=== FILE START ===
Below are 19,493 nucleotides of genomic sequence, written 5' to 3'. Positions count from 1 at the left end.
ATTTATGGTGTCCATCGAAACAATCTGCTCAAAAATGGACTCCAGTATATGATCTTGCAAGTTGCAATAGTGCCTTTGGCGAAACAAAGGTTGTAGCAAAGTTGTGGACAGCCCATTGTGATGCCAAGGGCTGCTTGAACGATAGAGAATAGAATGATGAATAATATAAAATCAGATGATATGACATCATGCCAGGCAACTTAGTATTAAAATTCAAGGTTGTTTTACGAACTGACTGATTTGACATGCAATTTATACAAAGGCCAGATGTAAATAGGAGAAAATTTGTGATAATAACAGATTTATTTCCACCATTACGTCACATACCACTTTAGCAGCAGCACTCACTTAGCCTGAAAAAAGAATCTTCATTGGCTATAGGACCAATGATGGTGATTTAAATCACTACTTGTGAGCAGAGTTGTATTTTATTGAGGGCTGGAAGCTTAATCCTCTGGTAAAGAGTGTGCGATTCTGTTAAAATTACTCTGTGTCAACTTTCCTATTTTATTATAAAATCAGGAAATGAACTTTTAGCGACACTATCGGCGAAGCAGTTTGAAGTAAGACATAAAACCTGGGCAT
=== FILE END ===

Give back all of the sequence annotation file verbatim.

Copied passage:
Below are 19,493 nucleotides of genomic sequence, written 5' to 3'. Positions count from 1 at the left end.
ATTTATGGTGTCCATCGAAACAATCTGCTCAAAAATGGACTCCAGTATATGATCTTGCAAGTTGCAATAGTGCCTTTGGCGAAACAAAGGTTGTAGCAAAGTTGTGGACAGCCCATTGTGATGCCAAGGGCTGCTTGAACGATAGAGAATAGAATGATGAATAATATAAAATCAGATGATATGACATCATGCCAGGCAACTTAGTATTAAAATTCAAGGTTGTTTTACGAACTGACTGATTTGACATGCAATTTATACAAAGGCCAGATGTAAATAGGAGAAAATTTGTGATAATAACAGATTTATTTCCACCATTACGTCACATACCACTTTAGCAGCAGCACTCACTTAGCCTGAAAAAAGAATCTTCATTGGCTATAGGACCAATGATGGTGATTTAAATCACTACTTGTGAGCAGAGTTGTATTTTATTGAGGGCTGGAAGCTTAATCCTCTGGTAAAGAGTGTGCGATTCTGTTAAAATTACTCTGTGTCAACTTTCCTATTTTATTATAAAATCAGGAAATGAACTTTTAGCGACACTATCGGCGAAGCAGTTTGAAGTAAGACATAAAACCTGGGCAT